Venetian Plaster

Take a design tip from the 15th century palaces of Venice, Italy, and add texture to your walls with Venetian plaster.
Take a design tip from the 15th century palaces of Venice, Italy, and add texture to your walls with Venetian plaster.

Venetian plaster is a decorative painting technique used to create an effected stuccoed surface. Invented by specialized craftsmen, the plaster finish originated in ancient Rome and has been used throughout the centuries to modern times. The term Venetian plaster derives from the use of this finish in the palaces of 15th-century Venice. Fortunately, achieving the effect of Venetian plaster is now much simpler and can be done by anyone. Venetian plaster can be put on all flat surfaces, including ceilings.


  • Venetian plaster (tinted or neutral base)
  • Steel trowels, 6 inches wide
  • Flat blades, 4 inches wide
  • Steel wool (fine grit, like quadruple ott)
  • Furniture paste wax
  • Cotton rag
  • Sandpaper (fine grit)
  • Optional:
  • Eye goggles
  • Gloves
  • Dropcloth
  • Primer (tinted, preferably)
  • Paint tray
  • Universal colorants (if using untinted plaster)

Venetian Plaster

Prep Work Required:

Any existing wallpaper should be stripped, and walls need to be smoothed out. If there are cracks and holes, fill and sand them. If the walls are really rough, skim coating is suggested. Walls should be primed in advance, either in white or tinted with the same color of the desired Venetian plaster. Clear the room and put down a dropcloth to prevent damage to the floor. Wear eye goggles and gloves, for safety's sake.


  1. Sand down the edges of the blades and trowels to make them sharper and to remove any excess materials.
  2. Open the can of Venetian plaster. (Add tint and mix if necessary.) Scoop some of the plaster onto the trowel.
  3. Starting at a corner, apply a thick coat using a 45- to 90-degree stroke. Do not press down too hard on the wall as you apply the plaster; it should mostly cover the wall beneath (but don’t stress about covering 100 percent). Continue this process, changing the angle and length of your strokes until you cover the desired wall.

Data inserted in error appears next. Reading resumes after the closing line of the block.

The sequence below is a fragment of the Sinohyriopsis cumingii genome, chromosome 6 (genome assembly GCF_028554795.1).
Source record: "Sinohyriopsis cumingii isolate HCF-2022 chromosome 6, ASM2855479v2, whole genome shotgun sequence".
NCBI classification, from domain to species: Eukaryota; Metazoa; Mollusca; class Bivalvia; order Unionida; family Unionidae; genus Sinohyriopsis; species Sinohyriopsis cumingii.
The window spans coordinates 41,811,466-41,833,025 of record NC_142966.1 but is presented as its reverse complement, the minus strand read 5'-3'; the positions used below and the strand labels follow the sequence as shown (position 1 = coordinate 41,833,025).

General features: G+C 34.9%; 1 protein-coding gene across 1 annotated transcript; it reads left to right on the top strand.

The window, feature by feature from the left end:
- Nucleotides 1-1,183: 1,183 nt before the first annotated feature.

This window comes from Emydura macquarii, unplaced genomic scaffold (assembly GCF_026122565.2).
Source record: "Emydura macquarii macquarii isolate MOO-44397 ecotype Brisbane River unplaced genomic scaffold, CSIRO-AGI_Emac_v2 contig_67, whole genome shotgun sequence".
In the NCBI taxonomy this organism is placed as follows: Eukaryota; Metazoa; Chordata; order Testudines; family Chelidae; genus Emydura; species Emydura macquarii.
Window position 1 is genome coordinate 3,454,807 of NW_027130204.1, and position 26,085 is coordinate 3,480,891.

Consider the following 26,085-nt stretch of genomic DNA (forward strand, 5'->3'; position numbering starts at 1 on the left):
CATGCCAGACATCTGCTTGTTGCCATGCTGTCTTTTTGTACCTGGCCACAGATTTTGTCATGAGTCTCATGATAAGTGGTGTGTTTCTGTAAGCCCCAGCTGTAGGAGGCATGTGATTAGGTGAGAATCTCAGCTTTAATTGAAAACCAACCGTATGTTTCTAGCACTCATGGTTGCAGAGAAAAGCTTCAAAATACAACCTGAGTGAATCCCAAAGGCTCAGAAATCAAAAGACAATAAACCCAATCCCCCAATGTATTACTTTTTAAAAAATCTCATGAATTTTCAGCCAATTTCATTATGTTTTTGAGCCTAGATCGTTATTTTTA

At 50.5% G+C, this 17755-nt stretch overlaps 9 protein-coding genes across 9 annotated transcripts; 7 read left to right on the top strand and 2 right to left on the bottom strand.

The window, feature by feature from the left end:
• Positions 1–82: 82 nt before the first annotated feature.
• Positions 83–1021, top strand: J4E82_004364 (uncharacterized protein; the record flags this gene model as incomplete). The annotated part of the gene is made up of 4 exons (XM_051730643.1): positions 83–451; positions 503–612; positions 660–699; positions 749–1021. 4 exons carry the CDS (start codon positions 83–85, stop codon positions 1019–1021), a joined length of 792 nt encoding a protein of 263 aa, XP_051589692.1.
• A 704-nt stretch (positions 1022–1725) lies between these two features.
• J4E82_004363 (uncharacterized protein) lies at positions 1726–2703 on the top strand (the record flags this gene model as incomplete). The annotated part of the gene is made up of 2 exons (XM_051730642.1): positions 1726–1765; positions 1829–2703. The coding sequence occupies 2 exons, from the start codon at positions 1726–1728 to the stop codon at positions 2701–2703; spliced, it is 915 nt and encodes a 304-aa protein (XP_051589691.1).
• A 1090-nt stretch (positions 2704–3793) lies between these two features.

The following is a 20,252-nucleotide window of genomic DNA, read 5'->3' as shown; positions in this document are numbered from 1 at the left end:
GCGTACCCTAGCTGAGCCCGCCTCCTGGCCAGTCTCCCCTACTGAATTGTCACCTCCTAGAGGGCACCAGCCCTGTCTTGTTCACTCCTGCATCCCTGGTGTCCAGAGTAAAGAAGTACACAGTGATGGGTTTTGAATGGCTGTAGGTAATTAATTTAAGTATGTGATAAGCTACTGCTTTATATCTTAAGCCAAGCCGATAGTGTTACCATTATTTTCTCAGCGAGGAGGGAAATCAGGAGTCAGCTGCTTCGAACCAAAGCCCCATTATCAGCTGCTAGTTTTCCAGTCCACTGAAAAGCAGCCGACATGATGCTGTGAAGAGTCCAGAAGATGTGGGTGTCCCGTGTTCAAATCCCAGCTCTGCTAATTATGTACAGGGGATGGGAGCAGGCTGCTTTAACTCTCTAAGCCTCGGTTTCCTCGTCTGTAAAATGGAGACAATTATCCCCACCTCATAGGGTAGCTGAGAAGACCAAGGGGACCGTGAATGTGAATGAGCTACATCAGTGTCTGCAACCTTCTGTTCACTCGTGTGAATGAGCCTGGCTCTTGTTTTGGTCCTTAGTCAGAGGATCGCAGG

4. Let the plaster dry completely before hitting the next coat.
  5. Use the blade’s edge to scrape away any excess plaster and smooth over the edges.
  6. Load more plaster onto the trowel. This time, apply a very thin coat moving in a shorter 20- to 45-degree angle, again starting in the corner. Coat the wall or ceiling surface thoroughly, covering any absences from the first coat and smoothing over any rough areas. Let the plaster dry completely.
  7. Many manuals suggest only two coats. However, you should use four to 10 coats to achieve a one-of-a-kind stucco effect. Repeat step two over and over until you reach the desired aesthetic. All consecutive layers need to be thinly applied. In addition, you should change up the angle and length of your stroke on each pass. Don’t forget to let the plaster dry each time you’ve coated the surface.
  8. Once you have gotten the desired plaster effect, burnish the surface using a thin 4-inch blade. Fine-tune the plaster effect by gently using the edge to brush off any imperfections that result from the plastering.
  9. Next, move the fine-grit steel wool in a circular fashion to polish the surface and buff out the slightest remaining divots. After this process, the surface should be very smooth to the touch.
  10. Place a very small amount of furniture paste wax on the 4-inch blade to give the plastered surface its sheen. Neutral waxes will add a shine, and darker waxes will provide an antiqued look (as shown here). As with the later coats of plaster, apply a very thin coat of wax. This technique adds depth and deepens the color of the Venetian plaster. (Do not apply the wax thickly or the effect will appear cloudy.)
  11. Immediately after covering the surface with the furniture paste, buff out the wax with a cotton rag to give the walls their best sheen.
  12. Voilà! Adding Venetian plaster to a room's walls can heighten its dramatic flourish.

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